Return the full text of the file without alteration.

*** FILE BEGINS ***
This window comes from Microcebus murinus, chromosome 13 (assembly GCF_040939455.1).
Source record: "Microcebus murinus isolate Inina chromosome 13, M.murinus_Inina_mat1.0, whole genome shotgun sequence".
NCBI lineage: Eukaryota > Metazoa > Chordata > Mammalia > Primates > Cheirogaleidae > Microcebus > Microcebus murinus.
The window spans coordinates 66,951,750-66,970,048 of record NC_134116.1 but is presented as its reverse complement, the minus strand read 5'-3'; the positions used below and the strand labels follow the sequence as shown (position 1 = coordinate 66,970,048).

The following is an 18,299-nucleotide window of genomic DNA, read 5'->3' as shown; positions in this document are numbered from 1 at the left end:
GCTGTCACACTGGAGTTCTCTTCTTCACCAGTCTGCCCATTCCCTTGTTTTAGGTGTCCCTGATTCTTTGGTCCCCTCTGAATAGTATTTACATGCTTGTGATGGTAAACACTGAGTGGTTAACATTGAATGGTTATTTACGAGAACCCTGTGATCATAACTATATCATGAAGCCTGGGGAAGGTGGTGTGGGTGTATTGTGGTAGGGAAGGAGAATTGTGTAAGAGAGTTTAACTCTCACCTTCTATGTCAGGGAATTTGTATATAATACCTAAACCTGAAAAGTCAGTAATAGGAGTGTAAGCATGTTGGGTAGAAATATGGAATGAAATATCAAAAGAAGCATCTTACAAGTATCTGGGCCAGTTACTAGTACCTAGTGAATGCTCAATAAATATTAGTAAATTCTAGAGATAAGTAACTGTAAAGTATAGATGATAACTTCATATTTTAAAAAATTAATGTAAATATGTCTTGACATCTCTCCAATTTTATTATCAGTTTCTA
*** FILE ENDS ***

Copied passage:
This window comes from Microcebus murinus, chromosome 13 (assembly GCF_040939455.1).
Source record: "Microcebus murinus isolate Inina chromosome 13, M.murinus_Inina_mat1.0, whole genome shotgun sequence".
NCBI lineage: Eukaryota > Metazoa > Chordata > Mammalia > Primates > Cheirogaleidae > Microcebus > Microcebus murinus.
The window spans coordinates 66,951,750-66,970,048 of record NC_134116.1 but is presented as its reverse complement, the minus strand read 5'-3'; the positions used below and the strand labels follow the sequence as shown (position 1 = coordinate 66,970,048).

The following is an 18,299-nucleotide window of genomic DNA, read 5'->3' as shown; positions in this document are numbered from 1 at the left end:
GCTGTCACACTGGAGTTCTCTTCTTCACCAGTCTGCCCATTCCCTTGTTTTAGGTGTCCCTGATTCTTTGGTCCCCTCTGAATAGTATTTACATGCTTGTGATGGTAAACACTGAGTGGTTAACATTGAATGGTTATTTACGAGAACCCTGTGATCATAACTATATCATGAAGCCTGGGGAAGGTGGTGTGGGTGTATTGTGGTAGGGAAGGAGAATTGTGTAAGAGAGTTTAACTCTCACCTTCTATGTCAGGGAATTTGTATATAATACCTAAACCTGAAAAGTCAGTAATAGGAGTGTAAGCATGTTGGGTAGAAATATGGAATGAAATATCAAAAGAAGCATCTTACAAGTATCTGGGCCAGTTACTAGTACCTAGTGAATGCTCAATAAATATTAGTAAATTCTAGAGATAAGTAACTGTAAAGTATAGATGATAACTTCATATTTTAAAAAATTAATGTAAATATGTCTTGACATCTCTCCAATTTTATTATCAGTTTCTA